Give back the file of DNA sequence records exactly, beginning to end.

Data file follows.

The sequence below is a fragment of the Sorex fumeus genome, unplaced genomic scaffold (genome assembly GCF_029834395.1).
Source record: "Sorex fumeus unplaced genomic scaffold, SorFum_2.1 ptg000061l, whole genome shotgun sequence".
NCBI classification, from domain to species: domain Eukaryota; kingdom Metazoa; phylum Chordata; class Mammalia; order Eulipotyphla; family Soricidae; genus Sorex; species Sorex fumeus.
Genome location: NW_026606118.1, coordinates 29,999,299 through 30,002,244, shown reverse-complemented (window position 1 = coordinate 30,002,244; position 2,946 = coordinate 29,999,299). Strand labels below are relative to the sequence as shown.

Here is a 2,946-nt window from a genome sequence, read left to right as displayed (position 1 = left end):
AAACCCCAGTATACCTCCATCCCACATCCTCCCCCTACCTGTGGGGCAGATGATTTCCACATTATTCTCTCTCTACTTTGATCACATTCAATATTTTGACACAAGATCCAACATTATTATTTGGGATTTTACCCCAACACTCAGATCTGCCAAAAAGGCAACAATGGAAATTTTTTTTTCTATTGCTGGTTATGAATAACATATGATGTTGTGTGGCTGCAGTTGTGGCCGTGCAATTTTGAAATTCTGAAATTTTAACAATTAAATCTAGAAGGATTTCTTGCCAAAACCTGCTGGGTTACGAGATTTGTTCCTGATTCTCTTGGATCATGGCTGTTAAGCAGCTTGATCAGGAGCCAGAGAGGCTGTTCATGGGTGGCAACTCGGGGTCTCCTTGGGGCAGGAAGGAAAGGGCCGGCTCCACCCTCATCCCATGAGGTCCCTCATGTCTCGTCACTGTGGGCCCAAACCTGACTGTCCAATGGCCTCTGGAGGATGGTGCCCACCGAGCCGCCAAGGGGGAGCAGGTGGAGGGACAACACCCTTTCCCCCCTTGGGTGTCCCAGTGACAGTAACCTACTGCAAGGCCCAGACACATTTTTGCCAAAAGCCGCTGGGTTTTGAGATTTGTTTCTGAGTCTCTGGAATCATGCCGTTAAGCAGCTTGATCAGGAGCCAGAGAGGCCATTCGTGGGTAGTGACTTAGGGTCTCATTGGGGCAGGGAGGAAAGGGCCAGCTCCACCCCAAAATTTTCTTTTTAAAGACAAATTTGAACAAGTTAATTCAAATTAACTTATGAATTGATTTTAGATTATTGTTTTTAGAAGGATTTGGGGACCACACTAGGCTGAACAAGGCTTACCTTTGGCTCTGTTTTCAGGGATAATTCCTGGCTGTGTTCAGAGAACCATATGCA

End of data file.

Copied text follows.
The sequence below is a fragment of the Sorex fumeus genome, unplaced genomic scaffold (genome assembly GCF_029834395.1).
Source record: "Sorex fumeus unplaced genomic scaffold, SorFum_2.1 ptg000061l, whole genome shotgun sequence".
NCBI classification, from domain to species: domain Eukaryota; kingdom Metazoa; phylum Chordata; class Mammalia; order Eulipotyphla; family Soricidae; genus Sorex; species Sorex fumeus.
Genome location: NW_026606118.1, coordinates 29,999,299 through 30,002,244, shown reverse-complemented (window position 1 = coordinate 30,002,244; position 2,946 = coordinate 29,999,299). Strand labels below are relative to the sequence as shown.

Here is a 2,946-nt window from a genome sequence, read left to right as displayed (position 1 = left end):
AAACCCCAGTATACCTCCATCCCACATCCTCCCCCTACCTGTGGGGCAGATGATTTCCACATTATTCTCTCTCTACTTTGATCACATTCAATATTTTGACACAAGATCCAACATTATTATTTGGGATTTTACCCCAACACTCAGATCTGCCAAAAAGGCAACAATGGAAATTTTTTTTTCTATTGCTGGTTATGAATAACATATGATGTTGTGTGGCTGCAGTTGTGGCCGTGCAATTTTGAAATTCTGAAATTTTAACAATTAAATCTAGAAGGATTTCTTGCCAAAACCTGCTGGGTTACGAGATTTGTTCCTGATTCTCTTGGATCATGGCTGTTAAGCAGCTTGATCAGGAGCCAGAGAGGCTGTTCATGGGTGGCAACTCGGGGTCTCCTTGGGGCAGGAAGGAAAGGGCCGGCTCCACCCTCATCCCATGAGGTCCCTCATGTCTCGTCACTGTGGGCCCAAACCTGACTGTCCAATGGCCTCTGGAGGATGGTGCCCACCGAGCCGCCAAGGGGGAGCAGGTGGAGGGACAACACCCTTTCCCCCCTTGGGTGTCCCAGTGACAGTAACCTACTGCAAGGCCCAGACACATTTTTGCCAAAAGCCGCTGGGTTTTGAGATTTGTTTCTGAGTCTCTGGAATCATGCCGTTAAGCAGCTTGATCAGGAGCCAGAGAGGCCATTCGTGGGTAGTGACTTAGGGTCTCATTGGGGCAGGGAGGAAAGGGCCAGCTCCACCCCAAAATTTTCTTTTTAAAGACAAATTTGAACAAGTTAATTCAAATTAACTTATGAATTGATTTTAGATTATTGTTTTTAGAAGGATTTGGGGACCACACTAGGCTGAACAAGGCTTACCTTTGGCTCTGTTTTCAGGGATAATTCCTGGCTGTGTTCAGAGAACCATATGCA